Oracle Joins Ranks of FCPA Recidivists: Settles SEC Case for $23 Million (Part I of II)
Oracle Corporation settled its second FCPA case in ten years. Oracle agreed to pay $23 million to resolve allegations that its subsidiaries in Turkey, India and the United Arab Emirates maintained slush funds to bribe foreign officials. Ten years ago in 2012, Oracle paid the SEC $2 million creating millions of dollars in off-the-books accounts at its India subsidiary.
Oracle agreed to pay $8 million in disgorgement and a $15 million penalty. It is not known if DOJ has a pending investigation of Oracle’s conduct or if DOJ declined to prosecute Oracle.
Between 2009 and 2019, Oracle used both direct and indirect sales models, including the use of value-added distributors and value-added resellers. The indirect sales model, however, increased the risks of abuse and creation of improper slush funds.
Over a five-year period, Oracle employees based in India, Turkey and the UAE used discount schemes and sham marketing reimbursement payments to finance slush funds held at Oracle’s channel partners in those markets. The slush funds were used to bribe foreign officials and secure other benefits for foreign officials such as paying for travel and lodging to allow them to attend technology conferences.
In reaching the settlement, the SEC took into account the fact that oracle voluntarily disclosed the misconduct, implemented remedial measures and cooperated fully with the SEC’s staff.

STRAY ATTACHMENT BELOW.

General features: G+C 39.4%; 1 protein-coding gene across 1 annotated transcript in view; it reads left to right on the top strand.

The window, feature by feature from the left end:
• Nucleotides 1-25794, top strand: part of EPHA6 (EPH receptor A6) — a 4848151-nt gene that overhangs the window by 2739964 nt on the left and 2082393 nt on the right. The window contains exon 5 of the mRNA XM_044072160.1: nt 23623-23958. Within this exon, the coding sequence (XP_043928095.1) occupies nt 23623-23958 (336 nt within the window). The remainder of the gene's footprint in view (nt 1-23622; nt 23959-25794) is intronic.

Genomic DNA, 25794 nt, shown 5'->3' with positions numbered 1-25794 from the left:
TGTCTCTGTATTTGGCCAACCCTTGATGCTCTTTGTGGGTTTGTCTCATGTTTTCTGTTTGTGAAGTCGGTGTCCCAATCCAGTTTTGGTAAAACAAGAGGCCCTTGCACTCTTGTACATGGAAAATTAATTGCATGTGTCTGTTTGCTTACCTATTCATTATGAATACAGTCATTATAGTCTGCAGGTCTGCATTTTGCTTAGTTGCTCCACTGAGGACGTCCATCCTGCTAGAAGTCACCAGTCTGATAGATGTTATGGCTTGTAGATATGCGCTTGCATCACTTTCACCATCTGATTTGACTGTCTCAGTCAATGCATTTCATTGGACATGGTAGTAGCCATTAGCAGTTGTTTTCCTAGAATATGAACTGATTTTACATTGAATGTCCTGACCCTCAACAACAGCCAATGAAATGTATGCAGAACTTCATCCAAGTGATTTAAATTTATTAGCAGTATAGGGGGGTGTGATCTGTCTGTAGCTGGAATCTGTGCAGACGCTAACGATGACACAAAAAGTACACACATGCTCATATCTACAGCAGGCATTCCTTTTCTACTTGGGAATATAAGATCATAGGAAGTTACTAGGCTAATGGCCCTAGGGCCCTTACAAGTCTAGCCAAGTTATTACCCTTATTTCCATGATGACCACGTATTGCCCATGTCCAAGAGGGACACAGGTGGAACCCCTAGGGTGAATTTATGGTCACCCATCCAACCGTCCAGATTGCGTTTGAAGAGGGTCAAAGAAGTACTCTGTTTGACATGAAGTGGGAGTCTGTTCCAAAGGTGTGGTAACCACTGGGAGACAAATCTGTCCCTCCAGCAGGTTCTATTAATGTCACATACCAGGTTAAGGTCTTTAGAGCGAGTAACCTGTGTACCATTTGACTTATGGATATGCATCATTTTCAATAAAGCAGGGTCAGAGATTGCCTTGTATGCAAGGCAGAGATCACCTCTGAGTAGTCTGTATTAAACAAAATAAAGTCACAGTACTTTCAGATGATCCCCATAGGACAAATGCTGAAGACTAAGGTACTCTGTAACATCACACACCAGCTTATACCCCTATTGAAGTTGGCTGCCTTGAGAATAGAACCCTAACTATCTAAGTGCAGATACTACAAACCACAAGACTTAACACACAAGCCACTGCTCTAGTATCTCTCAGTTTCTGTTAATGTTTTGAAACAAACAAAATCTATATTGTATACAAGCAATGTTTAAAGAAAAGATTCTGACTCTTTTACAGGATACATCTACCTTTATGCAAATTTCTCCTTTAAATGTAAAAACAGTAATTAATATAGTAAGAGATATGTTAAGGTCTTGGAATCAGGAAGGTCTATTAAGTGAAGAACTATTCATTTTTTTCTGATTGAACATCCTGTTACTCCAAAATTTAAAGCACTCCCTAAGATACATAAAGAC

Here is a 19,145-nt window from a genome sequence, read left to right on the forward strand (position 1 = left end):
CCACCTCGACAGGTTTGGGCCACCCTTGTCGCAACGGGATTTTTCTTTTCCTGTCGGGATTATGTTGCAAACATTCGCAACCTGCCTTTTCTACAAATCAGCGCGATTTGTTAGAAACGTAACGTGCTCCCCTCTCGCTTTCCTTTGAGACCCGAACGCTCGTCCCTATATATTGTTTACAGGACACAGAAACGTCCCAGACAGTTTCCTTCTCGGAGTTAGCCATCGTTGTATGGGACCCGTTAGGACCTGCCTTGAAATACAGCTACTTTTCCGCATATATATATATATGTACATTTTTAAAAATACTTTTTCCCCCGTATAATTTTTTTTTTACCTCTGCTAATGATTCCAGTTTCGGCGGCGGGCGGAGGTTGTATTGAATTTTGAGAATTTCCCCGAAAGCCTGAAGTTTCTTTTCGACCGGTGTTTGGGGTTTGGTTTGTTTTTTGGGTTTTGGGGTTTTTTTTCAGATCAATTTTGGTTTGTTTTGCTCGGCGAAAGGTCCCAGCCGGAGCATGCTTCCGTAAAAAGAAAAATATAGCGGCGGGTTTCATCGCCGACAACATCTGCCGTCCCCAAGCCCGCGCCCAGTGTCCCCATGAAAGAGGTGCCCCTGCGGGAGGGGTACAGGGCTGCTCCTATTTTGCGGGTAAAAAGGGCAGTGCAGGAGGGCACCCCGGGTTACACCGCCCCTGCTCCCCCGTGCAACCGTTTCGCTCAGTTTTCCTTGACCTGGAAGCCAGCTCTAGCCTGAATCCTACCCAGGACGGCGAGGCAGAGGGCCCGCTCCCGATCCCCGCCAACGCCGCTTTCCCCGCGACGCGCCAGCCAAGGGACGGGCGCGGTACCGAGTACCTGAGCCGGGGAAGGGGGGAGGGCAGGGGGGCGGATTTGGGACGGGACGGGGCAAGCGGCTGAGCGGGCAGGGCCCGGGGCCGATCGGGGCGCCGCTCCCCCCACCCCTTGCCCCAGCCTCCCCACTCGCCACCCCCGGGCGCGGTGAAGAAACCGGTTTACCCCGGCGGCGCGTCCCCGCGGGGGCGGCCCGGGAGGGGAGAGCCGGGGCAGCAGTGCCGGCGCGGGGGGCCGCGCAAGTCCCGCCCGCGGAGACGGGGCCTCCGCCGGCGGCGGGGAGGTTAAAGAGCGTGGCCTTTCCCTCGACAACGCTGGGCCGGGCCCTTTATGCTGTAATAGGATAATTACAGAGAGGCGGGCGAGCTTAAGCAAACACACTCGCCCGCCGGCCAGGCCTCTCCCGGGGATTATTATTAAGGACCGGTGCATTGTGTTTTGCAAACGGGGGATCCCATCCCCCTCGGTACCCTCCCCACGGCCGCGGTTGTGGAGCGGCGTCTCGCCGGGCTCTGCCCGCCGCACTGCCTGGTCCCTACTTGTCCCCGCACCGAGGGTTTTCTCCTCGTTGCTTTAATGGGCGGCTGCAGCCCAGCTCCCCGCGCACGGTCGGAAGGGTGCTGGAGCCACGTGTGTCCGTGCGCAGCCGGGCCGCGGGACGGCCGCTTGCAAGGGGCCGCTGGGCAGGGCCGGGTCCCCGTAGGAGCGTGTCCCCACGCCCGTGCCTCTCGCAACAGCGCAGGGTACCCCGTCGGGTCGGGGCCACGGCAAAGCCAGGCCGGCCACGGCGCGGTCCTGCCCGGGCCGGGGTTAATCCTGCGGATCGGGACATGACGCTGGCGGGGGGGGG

With respect to cooperation, Oracle shared facts discovered in the course of its internal investigation, voluntarily provided translations of key documents and facilitated the staff’s requests to interview current and former employees of Oracle’s foreign subsidiaries.
Oracle’s remediation efforts included: (i) termination of senior regional managers and other employees involved in the misconduct and separating from employees with supervisory responsibilities over the misconduct; (ii) terminated distributors and resellers involved in the misconduct; (iii) enhanced its global compliance, risk and controls functions, including the creation of over 15 new positions and teams at headquarters and globally; (iv) improved its controls over the discount approval process and the entire discounting procedures; (v) increased oversight and control of the purchase requisition approval process; (vi) limited financial incentives and business courtesies available to third parties, particularly those involving government projects; (vii) improved its customer registration and payment checking process and making other enhancements related to annual technology conferences; (viii) enhanced its proactive audit functions; (ix) introduced measures to improve the level of expertise and quality of its partner network and reduced the number of partners within its network; (x) enhanced the procedures for engaging third parties, including the due diligence processes to which partners are subjected; (xi) implemented a compliance data analytics program; and (xii) enhanced training and communications provided to employees and third parties regarding anti-corruption, internal controls and other compliance issues.